Tag Archives: Ryan Hansen

Fantasy Island

I take it that Fantasy Island was a show once upon a time, but I couldn’t tell you a single thing about it. I can tell you a little more about the movie, available to rent on VOD.

2020’s Fantasy Island is luxurious and exclusive. Guests arrive on a private plane and the enigmatic Mr. Roarke (Michael Pena) is there to greet them. Mr. Roarke is there to facilitate fantasies, but it’s the island that fulfills them. For Gwen (Maggie Q), a second chance at happiness; for brothers Brax (Jimmy O. Yang) and J. D. (Ryan Hansen), it’s a pool full of models; for Patrick (Austin Stowell), a chance to play live-action Call of Duty; and for Melanie (Lucy Hale), some good old fashioned revenge.

But the island isn’t just some tropical paradise, it’s the physical embodiment of ‘be careful what you wish for.’ Fantasies quickly turn into nightmares, and before long, the guests will either have to figure out the island’s sinister motives or pay with their lives.

It has been well-documented on this site that I am a chicken. I don’t usually elect to watch horror movies, but then again, I don’t usually elect to stay confined to my home for 9 weeks either. This pandemic has been an unprecedented time and I have been more willing to seek thrills outside my normal parameters. But if you’re an actual fan of horror movies, the truth is, you’re going to find this extremely mild. Even I wasn’t afraid!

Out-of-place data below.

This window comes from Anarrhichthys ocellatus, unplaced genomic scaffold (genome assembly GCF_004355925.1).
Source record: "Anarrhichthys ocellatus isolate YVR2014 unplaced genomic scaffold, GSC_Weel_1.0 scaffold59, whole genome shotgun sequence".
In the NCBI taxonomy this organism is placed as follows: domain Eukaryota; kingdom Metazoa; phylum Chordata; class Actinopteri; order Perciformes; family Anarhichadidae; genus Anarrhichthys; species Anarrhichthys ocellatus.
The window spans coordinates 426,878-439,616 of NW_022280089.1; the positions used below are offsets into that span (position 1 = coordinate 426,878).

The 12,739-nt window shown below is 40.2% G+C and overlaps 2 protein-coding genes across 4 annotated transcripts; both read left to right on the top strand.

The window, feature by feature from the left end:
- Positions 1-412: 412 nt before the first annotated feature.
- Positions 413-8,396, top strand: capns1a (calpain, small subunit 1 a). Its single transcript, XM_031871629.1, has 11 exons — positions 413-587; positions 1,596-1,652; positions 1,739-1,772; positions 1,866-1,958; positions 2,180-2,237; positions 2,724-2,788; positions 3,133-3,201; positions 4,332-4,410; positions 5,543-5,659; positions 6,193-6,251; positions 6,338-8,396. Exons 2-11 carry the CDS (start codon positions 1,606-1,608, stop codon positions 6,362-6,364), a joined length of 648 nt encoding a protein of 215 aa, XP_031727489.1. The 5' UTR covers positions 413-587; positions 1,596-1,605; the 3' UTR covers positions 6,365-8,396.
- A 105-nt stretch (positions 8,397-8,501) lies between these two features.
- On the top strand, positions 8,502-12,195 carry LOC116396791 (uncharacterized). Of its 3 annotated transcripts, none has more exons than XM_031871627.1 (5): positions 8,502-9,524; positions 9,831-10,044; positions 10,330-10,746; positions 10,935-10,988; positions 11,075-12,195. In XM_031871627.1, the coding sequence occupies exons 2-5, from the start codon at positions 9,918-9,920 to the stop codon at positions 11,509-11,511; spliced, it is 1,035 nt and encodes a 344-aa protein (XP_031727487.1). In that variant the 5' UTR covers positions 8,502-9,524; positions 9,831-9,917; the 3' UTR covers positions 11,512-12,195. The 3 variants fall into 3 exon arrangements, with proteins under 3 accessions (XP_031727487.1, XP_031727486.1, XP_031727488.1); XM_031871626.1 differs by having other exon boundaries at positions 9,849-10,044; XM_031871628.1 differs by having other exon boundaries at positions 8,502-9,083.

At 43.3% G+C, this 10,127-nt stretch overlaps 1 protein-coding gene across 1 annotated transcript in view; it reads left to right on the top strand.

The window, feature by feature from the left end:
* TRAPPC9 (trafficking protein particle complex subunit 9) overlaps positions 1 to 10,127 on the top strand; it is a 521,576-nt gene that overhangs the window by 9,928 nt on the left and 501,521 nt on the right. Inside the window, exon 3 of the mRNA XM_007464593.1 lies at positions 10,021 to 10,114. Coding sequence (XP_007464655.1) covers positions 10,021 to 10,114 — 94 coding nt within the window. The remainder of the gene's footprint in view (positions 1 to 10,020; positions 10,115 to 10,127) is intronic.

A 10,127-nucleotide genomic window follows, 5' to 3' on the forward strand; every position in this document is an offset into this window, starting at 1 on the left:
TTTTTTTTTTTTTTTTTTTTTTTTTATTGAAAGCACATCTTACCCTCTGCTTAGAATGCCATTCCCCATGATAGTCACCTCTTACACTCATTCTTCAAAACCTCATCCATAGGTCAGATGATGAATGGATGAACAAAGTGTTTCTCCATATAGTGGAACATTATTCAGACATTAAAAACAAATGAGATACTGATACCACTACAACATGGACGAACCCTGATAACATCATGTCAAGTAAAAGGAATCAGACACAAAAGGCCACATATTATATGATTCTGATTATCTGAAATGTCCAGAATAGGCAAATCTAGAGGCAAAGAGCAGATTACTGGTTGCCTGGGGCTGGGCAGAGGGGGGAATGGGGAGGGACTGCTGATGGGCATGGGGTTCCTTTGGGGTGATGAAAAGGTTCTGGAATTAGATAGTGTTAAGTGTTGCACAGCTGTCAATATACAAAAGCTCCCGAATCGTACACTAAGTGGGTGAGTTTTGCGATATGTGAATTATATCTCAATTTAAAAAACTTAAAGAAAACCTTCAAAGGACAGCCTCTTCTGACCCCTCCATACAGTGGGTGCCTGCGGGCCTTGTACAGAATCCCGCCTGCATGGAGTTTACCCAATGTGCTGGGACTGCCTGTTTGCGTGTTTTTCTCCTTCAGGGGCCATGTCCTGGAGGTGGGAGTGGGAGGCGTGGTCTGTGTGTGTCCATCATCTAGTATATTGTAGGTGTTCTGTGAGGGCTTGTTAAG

I mean sure, people are being chased, tortured, gunned down, electrocuted. Bad guys bleed black, suffer eyeball bursts, and re-animate at inconvenient times.

But scary? Not exactly. The island is the bad guy. It’s evil, but not exactly subtle. Fire will try to burn you. Water will try to drown you. Men will drag you out from your hiding place, kicking and screaming. Everything bad that can happen will happen and so there’s no suspense or thrill.

Worst of all, no one opts for crazy sex stuff. Really? REALLY??? I wouldn’t mourn the lack of crazy sex stuff if anything else was entertaining me. As it is, Fantasy Island is just a so-so way to pass the time, and it’s best to temper your expectations.

Like A Boss

Mia (Tiffany Haddish) and Mel (Rose Byrne) are best friends since middle school. They started a beauty company together in a garage and grew it into a beautiful storefront location. Mia is the creative one, hands-on with customers and bursting with ideas, but there’s no structure to her process and it can’t be rushed or quantified. Mel takes care of the books and the logistics. She makes sure things run smoothly so that Mia can continue to create. But they’ve yet to recoup their costs from the storefront opening and they’re running quite a deficit. Mel doesn’t like to be the bearer of bad news and Mia doesn’t like to hear it, so Mel’s been carrying that burden alone and is relieved to hear that beauty giant Claire Luna is considering investing in their company. It sounds like the lifeline they’ll need to survive.

But while Mel is relieved and excited by the offer, Mia disdains it. They started their own company so they’d never have to work for anyone else again, and Claire Luna (Salma Hayek) has been pretty clear that her influx of cash comes with plenty of strings. In fact, when Mia and Mel reluctantly accept having not much of a choice, we the audience know something they don’t: Claire intends to sow discord among them to ultimately break them up so she’ll have controlling share. She’s pretty ruthless.